The 50 most profitable corporations were selected by sorting the 2010 Fortune 500 companies by after-tax profits and choosing the top 50 from that sorted list.
All data are derived from the latest available Form 10-K reports filed annually with the SEC. Most information was extracted from the income tax footnote.
Most companies' fiscal years align with calendar years. For companies ending their calendar years at midyear or at the end of the third quarter of the calendar year, 2010 data presented here are for the fiscal year ending in calendar year 2010. Wal-Mart's and Home Depot's latest complete fiscal years ended on January 31, 2011, and are reported here as 2010.
Worldwide and foreign effective tax rates were computed, not transcribed directly, from data on Forms 10-K. Foreign and worldwide before-tax profits were usually reported in the tax footnote. Sometimes only foreign percentages of worldwide totals were presented, and dollar amounts of foreign profits were computed using the reported percentages. Berkshire Hathaway, some financial companies, and companies in our domestic category did not separately report foreign earnings.
Worldwide effective tax rates (ETRs) are calculated by dividing reported total income tax liability -- federal, state, and foreign, both current and deferred -- by reported before-tax worldwide profit. Except for Exxon Mobil, these calculations yield ETRs equal to ETRs reported by the companies.
Exxon Mobil's reported worldwide ETR for 2010 is 45 percent (compared with the calculated ETR of 41 percent).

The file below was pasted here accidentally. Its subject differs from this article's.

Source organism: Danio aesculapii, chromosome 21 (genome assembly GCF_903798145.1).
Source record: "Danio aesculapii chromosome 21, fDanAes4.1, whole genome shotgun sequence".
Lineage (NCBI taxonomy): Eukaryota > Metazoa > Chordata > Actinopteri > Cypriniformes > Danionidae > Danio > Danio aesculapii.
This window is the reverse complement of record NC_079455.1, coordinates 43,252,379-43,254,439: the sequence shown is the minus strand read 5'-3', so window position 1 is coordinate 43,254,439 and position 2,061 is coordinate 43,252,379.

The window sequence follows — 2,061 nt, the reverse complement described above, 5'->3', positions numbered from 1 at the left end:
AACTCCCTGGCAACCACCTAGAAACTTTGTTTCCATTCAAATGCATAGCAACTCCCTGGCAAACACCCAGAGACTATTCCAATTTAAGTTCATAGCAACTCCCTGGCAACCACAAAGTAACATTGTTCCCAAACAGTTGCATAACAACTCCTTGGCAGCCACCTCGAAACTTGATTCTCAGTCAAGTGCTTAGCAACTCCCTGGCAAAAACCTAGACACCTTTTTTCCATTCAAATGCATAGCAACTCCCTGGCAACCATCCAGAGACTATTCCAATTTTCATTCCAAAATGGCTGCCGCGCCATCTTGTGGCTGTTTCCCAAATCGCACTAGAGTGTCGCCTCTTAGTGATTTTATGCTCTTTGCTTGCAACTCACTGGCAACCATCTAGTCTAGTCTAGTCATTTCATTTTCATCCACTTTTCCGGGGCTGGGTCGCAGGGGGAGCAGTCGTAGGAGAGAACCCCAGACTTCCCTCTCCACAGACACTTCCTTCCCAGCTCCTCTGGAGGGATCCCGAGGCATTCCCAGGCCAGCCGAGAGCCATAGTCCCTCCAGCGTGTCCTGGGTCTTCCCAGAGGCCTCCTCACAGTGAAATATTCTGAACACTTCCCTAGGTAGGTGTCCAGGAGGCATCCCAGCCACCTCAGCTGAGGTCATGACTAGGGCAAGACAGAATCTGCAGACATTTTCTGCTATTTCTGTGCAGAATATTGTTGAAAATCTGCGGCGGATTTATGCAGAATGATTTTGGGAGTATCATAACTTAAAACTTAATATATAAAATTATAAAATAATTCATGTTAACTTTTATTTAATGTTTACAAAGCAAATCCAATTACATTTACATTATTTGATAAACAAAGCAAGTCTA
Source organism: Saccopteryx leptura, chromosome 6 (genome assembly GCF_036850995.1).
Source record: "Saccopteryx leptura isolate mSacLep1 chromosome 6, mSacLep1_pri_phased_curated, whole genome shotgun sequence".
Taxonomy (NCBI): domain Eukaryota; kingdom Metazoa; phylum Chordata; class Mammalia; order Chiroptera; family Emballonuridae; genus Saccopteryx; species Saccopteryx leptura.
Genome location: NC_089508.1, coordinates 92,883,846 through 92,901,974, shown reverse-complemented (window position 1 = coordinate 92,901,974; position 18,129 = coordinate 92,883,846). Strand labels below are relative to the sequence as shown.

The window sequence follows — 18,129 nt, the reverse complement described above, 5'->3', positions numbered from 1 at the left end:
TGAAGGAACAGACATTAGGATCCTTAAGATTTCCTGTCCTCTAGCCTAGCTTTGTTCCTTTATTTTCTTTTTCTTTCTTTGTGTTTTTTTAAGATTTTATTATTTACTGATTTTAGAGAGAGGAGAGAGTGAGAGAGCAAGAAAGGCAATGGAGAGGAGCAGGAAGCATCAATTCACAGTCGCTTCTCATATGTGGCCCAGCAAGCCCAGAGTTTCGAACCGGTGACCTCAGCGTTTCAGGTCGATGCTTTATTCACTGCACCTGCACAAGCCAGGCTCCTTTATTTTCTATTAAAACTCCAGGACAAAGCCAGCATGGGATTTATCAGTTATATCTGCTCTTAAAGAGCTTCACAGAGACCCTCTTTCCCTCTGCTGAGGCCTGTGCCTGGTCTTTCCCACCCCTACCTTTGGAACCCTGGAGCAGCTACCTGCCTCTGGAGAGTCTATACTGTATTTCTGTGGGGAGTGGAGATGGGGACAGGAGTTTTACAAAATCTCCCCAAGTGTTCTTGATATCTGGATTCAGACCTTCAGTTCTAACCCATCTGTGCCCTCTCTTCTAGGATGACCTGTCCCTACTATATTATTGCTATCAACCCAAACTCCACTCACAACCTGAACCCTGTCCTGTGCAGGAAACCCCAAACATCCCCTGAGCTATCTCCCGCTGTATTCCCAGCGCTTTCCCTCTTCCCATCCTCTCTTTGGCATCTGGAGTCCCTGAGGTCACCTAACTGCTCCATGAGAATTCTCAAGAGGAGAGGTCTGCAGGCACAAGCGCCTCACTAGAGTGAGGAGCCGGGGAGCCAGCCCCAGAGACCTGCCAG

The foreign ETR is not a figure companies directly report on their Forms 10-K. Foreign ETR rates are calculated for this article by dividing total reported foreign income tax liability -- both current and deferred -- by reported before-tax foreign profit.
AT&T does not separately report any foreign income, any foreign income tax liability, or any effect of foreign taxes in its tax rate reconciliation table.
Microsoft does not disaggregate deferred tax expenses into foreign and domestic subcategories. So foreign ETR includes just current foreign taxes in the numerator.
Apple's latest complete fiscal year ended on September 30, 2010.
Unlike other pharmaceutical companies and companies with significant foreign earnings subject to low tax, Johnson & Johnson does not separately report undistributed accumulated foreign earnings.
Berkshire Hathaway does not report foreign earnings separately. Other information from its annual report suggests most of its business is in the U.S. market. Its relatively small amount ($127 million) of undistributed accumulated foreign earnings suggests foreign tax benefits are not large.
Procter & Gamble's latest complete fiscal year for which data are available ended on June 30, 2010. Procter & Gamble does not disaggregate deferred tax expense into foreign and domestic subcategories. So foreign ETR includes just current foreign taxes in the numerator.
Wells Fargo does not separately report foreign profits, nor is there an entry in its reconciliation table for foreign taxes. Foreign tax expense is a small fraction of its total tax expense.
Deferred tax included in the numerator of Intel's foreign ETR calculation includes (presumably small) deferred state and local tax expense not separately reported.
Foreign profits and foreign taxes used in Goldman Sachs' foreign ETR calculation are only for Europe, Asia, the Middle East, and Africa.
AIG does not separately report any undistributed accumulated foreign earnings.
Cisco's fiscal year ends on July 31.
Philip Morris separately reports U.S. tax on repatriated foreign profits. These U.S. taxes are not included in the foreign ETR calculation.
United Technologies does not separately report undistributed accumulated foreign earnings.
For American Express, the denominator of foreign ETR does not include any unallocated losses.